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High-Flyer CEO Salaries on the Rise


January 30, 2017

With the impending CEO pay ratio still on the books as required disclosure for public companies starting in 2018 proxy statements, the focus on compensation for the top corporate executives is likely to intensify this year. While CEO pay has gone up substantially in total reported value over the past few years, much of that is due to stock grants that are variable depending on performance goals and market conditions.

One aspect of CEO pay that is fixed, however, is base salary. Over the past five years, according to an Equilar study of S&P 500 companies in collaboration with the Associated Press, CEO salary has increased 7.6%, reaching $1.1 million. In that timeframe, the median CEO salary increased approximately $80,000, more than double the amount of total annual wages for the average non-supervisory worker U.S. worker, according to the U.S. Bureau of Labor Statistics and cited by the AFL-CIO Paywatch.

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Triggered by the announcement that Viacom’s new CEO Robert Bakish would receive $3 million in salary, Equilar analyzed this data further to take a look into CEO salary trends over the past few years. Considering the fact that Viacom’s erstwhile CEO Philippe Dauman was among the highest-salaried CEOs over the past few years of his career—and the highest in the most recent year, earning $4 million in 2015—the study looked at the trends for others that made the highest-salaried rankings.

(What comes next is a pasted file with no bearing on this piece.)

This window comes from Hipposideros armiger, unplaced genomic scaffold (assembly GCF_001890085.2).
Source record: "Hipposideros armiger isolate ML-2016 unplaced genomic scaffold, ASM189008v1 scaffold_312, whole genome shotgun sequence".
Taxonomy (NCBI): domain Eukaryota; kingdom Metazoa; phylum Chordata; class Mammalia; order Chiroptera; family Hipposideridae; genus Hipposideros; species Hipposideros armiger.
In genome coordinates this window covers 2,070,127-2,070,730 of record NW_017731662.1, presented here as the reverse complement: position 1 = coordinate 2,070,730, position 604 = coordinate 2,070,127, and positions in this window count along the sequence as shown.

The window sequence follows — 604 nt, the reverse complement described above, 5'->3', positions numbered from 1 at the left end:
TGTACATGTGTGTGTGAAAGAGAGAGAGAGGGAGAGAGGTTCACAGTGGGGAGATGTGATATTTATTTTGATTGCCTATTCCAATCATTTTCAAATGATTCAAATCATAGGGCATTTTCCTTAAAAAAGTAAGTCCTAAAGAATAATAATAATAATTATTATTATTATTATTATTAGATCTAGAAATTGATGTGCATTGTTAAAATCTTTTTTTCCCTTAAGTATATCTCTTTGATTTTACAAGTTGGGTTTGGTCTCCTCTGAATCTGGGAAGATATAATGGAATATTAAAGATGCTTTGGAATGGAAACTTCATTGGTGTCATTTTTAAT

Equilar found that the number of S&P 500 CEOs receiving more than $1.5 million in salary increased from 50 CEOs in 2011 to 65 in 2015, a 30% increase. Notably, while the number of $2 million salary CEOs has remained consistent, increasing from 14 to 15 in the five-year period, the number of CEOs between $1.5 million and $2 million jumped significantly in the past two years, up from 37 to 45 in 2014 and again from 45 to 50 in 2015.

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Shareholders have not made much noise about CEO salary. And generally, they are supportive of pay packages when they have equity components with proven ties to performance—as evidenced by continued positive Say on Pay results over the past few years. As a result, there may not be much made of these figures in the investor community. However, if the CEO pay ratio comes out as scheduled next year—which, of course, remains a moderate-to-big “if”—other constituents, particularly employee advocates and the media, will likely be paying close attention. When proxy season hits in the next few weeks, we’re sure to find out how the trends in 2016 salaries will influence this conversation.


For more information on Equilar’s research and data analysis, please contact Dan Marcec, Director of Content & Communications at dmarcec@equilar.com.

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